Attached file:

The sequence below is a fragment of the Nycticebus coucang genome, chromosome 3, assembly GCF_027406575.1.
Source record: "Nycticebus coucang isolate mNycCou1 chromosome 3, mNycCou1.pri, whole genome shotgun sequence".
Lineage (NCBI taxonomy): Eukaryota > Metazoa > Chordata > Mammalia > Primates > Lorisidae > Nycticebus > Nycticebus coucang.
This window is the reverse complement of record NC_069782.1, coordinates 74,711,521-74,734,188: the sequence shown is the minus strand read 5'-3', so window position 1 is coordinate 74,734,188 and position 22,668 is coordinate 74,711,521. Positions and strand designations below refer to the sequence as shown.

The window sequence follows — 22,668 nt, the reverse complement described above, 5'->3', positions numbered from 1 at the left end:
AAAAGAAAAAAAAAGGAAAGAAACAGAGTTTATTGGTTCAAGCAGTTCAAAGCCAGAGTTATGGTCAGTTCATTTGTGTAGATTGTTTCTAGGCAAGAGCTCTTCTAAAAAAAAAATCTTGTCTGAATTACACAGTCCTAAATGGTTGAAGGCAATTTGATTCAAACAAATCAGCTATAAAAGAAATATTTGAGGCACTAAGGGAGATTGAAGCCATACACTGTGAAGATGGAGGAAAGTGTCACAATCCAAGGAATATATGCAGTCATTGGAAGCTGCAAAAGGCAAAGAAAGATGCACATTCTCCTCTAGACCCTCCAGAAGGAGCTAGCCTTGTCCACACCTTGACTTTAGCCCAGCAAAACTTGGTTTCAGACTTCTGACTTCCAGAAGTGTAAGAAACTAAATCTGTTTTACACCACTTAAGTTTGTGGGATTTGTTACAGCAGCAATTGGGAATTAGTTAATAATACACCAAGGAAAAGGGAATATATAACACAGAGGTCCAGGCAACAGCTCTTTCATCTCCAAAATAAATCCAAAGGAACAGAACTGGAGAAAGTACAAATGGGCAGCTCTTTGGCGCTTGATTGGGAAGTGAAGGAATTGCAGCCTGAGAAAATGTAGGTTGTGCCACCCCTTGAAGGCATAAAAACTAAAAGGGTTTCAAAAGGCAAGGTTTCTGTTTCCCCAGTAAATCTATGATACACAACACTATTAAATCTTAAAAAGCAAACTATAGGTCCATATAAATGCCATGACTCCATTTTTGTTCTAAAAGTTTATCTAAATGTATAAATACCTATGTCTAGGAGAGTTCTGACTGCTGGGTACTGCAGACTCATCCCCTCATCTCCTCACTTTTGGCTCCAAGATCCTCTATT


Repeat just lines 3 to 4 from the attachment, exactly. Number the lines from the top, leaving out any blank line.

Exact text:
Lineage (NCBI taxonomy): Eukaryota > Metazoa > Chordata > Mammalia > Primates > Lorisidae > Nycticebus > Nycticebus coucang.
This window is the reverse complement of record NC_069782.1, coordinates 74,711,521-74,734,188: the sequence shown is the minus strand read 5'-3', so window position 1 is coordinate 74,734,188 and position 22,668 is coordinate 74,711,521. Positions and strand designations below refer to the sequence as shown.